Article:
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Demonstrate a general understanding of significant digits and the use of reasonable numerical estimates in performing measurements and calculations

**Significant digits** (or significant figures) are indicative of the degree of approximation in a measurement. In determining the significant digits of a value, all non-zero digits are counted along with trailing zeros to the right of the decimal point and all zeros between significant digits. As calculations are performed, a consistent number of significant digits will properly convey the levels of approximation that were used in the initial values.

Examples:

- 200
- the two trailing zeros are not to the right of the (implicit) decimal point, therefore the 2 is the only significant digit
- 200.0
- the 2 and the trailing zero to the right of the decimal point are significant, therefore making the zeros in between also significant for a total of 4 significant digits
- 0.200
- 3 significant digits
- 0.2
- 1 significant digit

When performing calculations, the result should be rounded to the least significant figures of the values involved. For example, 15.2 x 5 = 76 ≈ 80.

Reasonable estimates should remain in the same order of magnitude and close to the number of significant digits. Using 15.2 x 5 again, estimating 15.2 as 15 only reduces its significant digits by one and gives a result of 75, but estimating 15.2 as 20 now reduces its significant digits by two and gives a result of 100, which is much farther off from the actual result of 76. More accurate estimations of calculations can also be gotten by rounding values in opposite directions for multiplication (one up, one down) and the same direction for division (both up or both down).

Interpreting numbers using **scientific notation** can make relationships between values easier to comprehend and simpler to calculate, especially for very small or very large values. **A value is transformed into scientific notation by representing its significant digits as a number between 1 and 10 (in absolute value), multiplied by a power of base 10 to make it equal to the initial value.** Thus 4,300 becomes 4.3 x 10^{3}, and -0.000901 becomes -9.01 x 10^{-4}. The value represented by scientific notation is less than 1 (in absolute value) when the exponent is negative, and greater than 10 (in absolute value) when the exponent is positive.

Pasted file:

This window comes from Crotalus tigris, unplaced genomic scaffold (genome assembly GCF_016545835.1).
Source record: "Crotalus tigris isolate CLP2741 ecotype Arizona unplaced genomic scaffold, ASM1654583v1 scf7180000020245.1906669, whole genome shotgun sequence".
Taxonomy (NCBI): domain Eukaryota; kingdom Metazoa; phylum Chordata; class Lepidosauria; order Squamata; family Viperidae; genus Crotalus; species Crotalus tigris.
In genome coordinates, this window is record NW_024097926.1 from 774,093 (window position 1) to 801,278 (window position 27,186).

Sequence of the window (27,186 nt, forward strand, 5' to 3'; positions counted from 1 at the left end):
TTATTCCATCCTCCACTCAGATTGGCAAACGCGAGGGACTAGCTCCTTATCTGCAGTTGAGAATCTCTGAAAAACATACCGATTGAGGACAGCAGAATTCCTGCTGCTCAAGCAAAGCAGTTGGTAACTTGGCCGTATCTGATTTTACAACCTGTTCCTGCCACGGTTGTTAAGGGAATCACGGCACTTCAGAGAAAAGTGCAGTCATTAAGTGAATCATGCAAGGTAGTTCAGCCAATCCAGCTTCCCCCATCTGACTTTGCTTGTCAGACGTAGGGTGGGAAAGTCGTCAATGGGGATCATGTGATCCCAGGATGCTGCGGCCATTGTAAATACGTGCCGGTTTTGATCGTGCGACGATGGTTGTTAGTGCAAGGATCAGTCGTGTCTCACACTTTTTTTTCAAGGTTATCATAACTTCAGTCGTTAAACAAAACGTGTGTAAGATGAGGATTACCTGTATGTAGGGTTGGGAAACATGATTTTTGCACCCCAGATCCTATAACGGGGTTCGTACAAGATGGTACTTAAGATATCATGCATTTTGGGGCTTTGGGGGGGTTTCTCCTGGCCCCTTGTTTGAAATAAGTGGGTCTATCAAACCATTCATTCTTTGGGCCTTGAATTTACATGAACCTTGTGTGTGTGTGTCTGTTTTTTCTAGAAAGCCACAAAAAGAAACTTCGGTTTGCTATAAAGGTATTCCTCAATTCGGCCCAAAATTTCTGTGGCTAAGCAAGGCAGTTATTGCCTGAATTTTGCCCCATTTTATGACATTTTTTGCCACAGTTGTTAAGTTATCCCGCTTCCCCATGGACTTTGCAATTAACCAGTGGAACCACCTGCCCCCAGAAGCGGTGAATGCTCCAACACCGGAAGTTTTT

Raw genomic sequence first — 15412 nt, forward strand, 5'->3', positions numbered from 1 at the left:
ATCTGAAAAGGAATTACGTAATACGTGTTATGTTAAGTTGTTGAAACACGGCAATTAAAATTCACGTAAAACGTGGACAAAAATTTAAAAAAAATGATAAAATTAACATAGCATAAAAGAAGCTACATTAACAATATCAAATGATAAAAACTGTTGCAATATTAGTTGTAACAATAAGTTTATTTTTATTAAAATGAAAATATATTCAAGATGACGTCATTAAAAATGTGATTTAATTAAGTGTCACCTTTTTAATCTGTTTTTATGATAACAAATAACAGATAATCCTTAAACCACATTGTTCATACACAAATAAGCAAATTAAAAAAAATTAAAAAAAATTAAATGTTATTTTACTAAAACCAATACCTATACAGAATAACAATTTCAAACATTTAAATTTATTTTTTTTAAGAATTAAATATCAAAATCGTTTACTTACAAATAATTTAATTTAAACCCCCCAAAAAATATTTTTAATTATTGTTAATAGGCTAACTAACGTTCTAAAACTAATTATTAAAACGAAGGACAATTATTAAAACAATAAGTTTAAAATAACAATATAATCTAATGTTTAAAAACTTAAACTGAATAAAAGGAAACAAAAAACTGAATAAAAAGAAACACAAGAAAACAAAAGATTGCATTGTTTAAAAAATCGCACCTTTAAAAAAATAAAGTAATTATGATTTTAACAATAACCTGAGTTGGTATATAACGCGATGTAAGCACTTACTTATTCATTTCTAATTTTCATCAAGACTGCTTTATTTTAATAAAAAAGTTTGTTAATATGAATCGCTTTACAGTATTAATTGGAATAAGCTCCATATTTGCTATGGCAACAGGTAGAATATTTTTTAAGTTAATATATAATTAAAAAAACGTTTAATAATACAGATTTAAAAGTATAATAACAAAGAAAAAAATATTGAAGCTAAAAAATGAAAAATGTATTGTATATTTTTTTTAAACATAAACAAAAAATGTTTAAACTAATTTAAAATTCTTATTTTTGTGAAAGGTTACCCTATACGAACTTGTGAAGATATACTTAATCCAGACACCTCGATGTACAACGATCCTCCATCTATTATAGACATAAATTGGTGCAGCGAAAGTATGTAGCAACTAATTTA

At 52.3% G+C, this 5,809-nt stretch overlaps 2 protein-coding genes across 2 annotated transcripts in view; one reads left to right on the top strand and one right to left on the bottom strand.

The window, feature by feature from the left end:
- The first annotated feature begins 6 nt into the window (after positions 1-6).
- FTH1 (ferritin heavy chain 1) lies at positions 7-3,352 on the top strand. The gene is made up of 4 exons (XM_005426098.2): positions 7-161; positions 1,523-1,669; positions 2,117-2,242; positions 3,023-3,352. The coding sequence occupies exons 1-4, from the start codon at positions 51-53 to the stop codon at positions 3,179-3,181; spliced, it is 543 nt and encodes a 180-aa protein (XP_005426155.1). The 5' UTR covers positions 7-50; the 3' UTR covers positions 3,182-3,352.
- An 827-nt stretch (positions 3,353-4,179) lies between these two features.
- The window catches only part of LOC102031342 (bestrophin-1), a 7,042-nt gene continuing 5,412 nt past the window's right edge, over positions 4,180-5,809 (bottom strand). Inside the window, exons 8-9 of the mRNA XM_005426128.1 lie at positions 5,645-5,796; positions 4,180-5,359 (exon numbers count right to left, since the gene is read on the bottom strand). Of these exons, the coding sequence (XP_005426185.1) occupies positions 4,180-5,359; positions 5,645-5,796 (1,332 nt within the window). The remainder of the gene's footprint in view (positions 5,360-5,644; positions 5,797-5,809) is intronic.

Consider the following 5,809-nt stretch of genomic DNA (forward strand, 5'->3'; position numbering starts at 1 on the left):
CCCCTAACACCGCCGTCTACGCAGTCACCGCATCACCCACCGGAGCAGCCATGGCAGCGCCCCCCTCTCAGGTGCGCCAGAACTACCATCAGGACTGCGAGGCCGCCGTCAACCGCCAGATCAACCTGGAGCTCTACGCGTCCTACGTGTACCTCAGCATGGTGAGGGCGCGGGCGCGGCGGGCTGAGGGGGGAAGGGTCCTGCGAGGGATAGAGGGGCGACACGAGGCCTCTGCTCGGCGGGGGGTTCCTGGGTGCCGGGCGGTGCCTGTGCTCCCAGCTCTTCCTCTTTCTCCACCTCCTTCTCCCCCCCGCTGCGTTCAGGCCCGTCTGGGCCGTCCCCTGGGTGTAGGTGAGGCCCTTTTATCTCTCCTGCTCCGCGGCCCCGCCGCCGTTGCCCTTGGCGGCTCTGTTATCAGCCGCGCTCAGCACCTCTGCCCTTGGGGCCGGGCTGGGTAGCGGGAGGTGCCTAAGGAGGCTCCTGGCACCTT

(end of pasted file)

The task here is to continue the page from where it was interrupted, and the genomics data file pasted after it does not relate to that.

Because the coefficient for numbers in scientific notation is always in the same power of magnitude by being between 1 and 10 (in absolute value), quick comparisons can be made based on the exponent on the power of 10. For example, the number with the greater exponent is the greater number regardless of the value of the coefficient. For example, 1.0 x 10^{4} is greater than 8.0 x 10^{3}. Indeed, 10,000 is greater than 8,000, which is quickly discerned by comparing 10^{4} to 10^{3}, regardless of the coefficients 1.0 and 8.0. Conversely, if the exponents are the same, then it falls to the coefficient to determine the greater number. For example, **8.0** x 10^{-2} is greater than **1.0** x 10^{-2}, and indeed 0.08 is greater than 0.01.

Calculations on numbers in scientific notation can be done quickly using addition of the exponents in the case of multiplication and subtraction of exponents in the case of subtraction.

Usage | Example |
---|---|

values with positive exponents are large numbers | 2.0 x 10^{3} = 2,000-2.0 x 10^{3} = -2,000 |

values with negative exponents are small numbers | 2.0 x 10^{-3} = 0.002-2.0 x 10^{-3} = -0.002 |

value with greater exponent is the greater value (in absolute value) | 1.23 x 10^{-2} > 7.89 x 10^{-3}-7.89 x 10^{-3} > -1.23 x 10^{-2} |

multiply coefficients and add exponents when multiplying | 2.0 x 10^{15} * 4.0 x 10^{-2}= (2.0 * 4.0) x 10 ^{15 + -2}= 8.0 x 10 ^{13} |

divide coefficients and subtract exponents when dividing | 2.0 x 10^{15} / 4.0 x 10^{-2}= (2.0 / 4.0) x 10 ^{15 - -2}= 0.50 x 10 ^{17} |

remove a magnitude from exponent when adding a magnitude to coefficient | 0.50 x 10^{17}= 5.0 x 10 ^{17 - 1}= 5.0 x 10 ^{16} |